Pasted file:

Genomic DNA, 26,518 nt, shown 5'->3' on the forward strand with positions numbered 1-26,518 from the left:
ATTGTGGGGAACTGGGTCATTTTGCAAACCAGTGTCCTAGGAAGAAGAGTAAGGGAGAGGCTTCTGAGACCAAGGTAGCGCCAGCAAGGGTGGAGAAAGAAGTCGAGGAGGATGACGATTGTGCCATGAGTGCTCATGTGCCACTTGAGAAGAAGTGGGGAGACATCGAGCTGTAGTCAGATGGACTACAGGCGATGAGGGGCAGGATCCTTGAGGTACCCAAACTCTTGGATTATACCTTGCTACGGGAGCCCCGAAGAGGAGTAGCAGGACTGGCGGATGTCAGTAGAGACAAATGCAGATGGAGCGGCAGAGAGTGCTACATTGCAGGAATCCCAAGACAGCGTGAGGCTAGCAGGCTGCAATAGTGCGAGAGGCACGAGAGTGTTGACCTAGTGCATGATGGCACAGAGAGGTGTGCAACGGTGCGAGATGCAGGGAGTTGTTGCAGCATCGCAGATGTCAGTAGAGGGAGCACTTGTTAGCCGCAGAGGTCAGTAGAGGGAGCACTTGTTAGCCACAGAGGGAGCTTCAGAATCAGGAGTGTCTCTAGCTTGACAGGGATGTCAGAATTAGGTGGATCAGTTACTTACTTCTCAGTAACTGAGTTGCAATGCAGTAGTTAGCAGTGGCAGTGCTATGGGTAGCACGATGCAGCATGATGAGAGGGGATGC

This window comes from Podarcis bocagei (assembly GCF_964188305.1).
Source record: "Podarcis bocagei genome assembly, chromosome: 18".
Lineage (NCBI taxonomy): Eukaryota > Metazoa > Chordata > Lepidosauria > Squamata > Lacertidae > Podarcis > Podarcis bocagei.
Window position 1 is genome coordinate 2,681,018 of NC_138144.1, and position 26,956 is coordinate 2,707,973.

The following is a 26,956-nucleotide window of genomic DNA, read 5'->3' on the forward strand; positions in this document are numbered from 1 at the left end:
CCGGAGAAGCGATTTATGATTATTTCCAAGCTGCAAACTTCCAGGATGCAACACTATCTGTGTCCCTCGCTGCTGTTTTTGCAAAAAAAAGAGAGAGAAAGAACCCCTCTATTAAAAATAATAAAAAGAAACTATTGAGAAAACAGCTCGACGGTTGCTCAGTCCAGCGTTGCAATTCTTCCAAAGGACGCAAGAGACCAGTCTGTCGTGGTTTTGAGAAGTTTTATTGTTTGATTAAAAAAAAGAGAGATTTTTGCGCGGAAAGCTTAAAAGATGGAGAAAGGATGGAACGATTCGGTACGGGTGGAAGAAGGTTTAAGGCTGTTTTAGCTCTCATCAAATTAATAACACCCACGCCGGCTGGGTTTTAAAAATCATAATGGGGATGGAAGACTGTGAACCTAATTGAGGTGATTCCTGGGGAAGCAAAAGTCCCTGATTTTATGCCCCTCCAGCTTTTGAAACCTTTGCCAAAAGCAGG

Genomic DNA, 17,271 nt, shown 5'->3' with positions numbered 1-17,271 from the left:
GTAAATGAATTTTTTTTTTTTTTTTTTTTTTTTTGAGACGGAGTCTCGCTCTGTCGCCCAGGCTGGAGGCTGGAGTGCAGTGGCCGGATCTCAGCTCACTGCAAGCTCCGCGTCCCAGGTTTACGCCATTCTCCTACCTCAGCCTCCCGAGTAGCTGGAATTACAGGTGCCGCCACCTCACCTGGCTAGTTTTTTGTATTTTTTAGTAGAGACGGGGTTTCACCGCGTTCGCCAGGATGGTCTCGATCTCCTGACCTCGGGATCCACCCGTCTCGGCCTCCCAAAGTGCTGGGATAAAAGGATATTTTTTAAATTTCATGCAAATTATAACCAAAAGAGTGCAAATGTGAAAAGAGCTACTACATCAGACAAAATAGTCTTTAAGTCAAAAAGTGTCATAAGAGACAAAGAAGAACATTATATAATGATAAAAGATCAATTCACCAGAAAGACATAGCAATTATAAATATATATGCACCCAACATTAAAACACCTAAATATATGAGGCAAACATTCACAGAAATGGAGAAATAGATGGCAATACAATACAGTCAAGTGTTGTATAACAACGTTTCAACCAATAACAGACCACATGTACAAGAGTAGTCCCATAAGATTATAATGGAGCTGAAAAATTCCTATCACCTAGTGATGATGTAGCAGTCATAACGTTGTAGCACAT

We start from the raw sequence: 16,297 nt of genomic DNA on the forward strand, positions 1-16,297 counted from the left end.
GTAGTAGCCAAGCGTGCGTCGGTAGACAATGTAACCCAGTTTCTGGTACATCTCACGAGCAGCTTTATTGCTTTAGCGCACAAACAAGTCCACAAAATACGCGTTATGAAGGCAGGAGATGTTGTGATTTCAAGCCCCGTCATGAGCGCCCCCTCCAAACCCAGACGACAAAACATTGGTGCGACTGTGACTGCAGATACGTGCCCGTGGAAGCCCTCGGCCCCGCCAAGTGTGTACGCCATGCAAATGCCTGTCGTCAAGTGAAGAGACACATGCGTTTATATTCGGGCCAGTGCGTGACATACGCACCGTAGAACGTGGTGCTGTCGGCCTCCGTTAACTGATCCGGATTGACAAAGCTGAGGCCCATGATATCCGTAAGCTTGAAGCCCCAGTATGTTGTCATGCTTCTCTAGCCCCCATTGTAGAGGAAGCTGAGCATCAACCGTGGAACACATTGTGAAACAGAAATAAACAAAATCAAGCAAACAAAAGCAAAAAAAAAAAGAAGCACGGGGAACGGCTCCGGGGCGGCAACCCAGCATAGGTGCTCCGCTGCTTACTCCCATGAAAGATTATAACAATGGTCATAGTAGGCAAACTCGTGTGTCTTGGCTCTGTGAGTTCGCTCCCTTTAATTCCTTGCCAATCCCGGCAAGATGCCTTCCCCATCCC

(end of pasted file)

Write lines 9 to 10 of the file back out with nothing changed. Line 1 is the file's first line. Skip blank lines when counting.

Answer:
Genomic DNA, 17,271 nt, shown 5'->3' with positions numbered 1-17,271 from the left:
GTAAATGAATTTTTTTTTTTTTTTTTTTTTTTTTGAGACGGAGTCTCGCTCTGTCGCCCAGGCTGGAGGCTGGAGTGCAGTGGCCGGATCTCAGCTCACTGCAAGCTCCGCGTCCCAGGTTTACGCCATTCTCCTACCTCAGCCTCCCGAGTAGCTGGAATTACAGGTGCCGCCACCTCACCTGGCTAGTTTTTTGTATTTTTTAGTAGAGACGGGGTTTCACCGCGTTCGCCAGGATGGTCTCGATCTCCTGACCTCGGGATCCACCCGTCTCGGCCTCCCAAAGTGCTGGGATAAAAGGATATTTTTTAAATTTCATGCAAATTATAACCAAAAGAGTGCAAATGTGAAAAGAGCTACTACATCAGACAAAATAGTCTTTAAGTCAAAAAGTGTCATAAGAGACAAAGAAGAACATTATATAATGATAAAAGATCAATTCACCAGAAAGACATAGCAATTATAAATATATATGCACCCAACATTAAAACACCTAAATATATGAGGCAAACATTCACAGAAATGGAGAAATAGATGGCAATACAATACAGTCAAGTGTTGTATAACAACGTTTCAACCAATAACAGACCACATGTACAAGAGTAGTCCCATAAGATTATAATGGAGCTGAAAAATTCCTATCACCTAGTGATGATGTAGCAGTCATAACGTTGTAGCACAT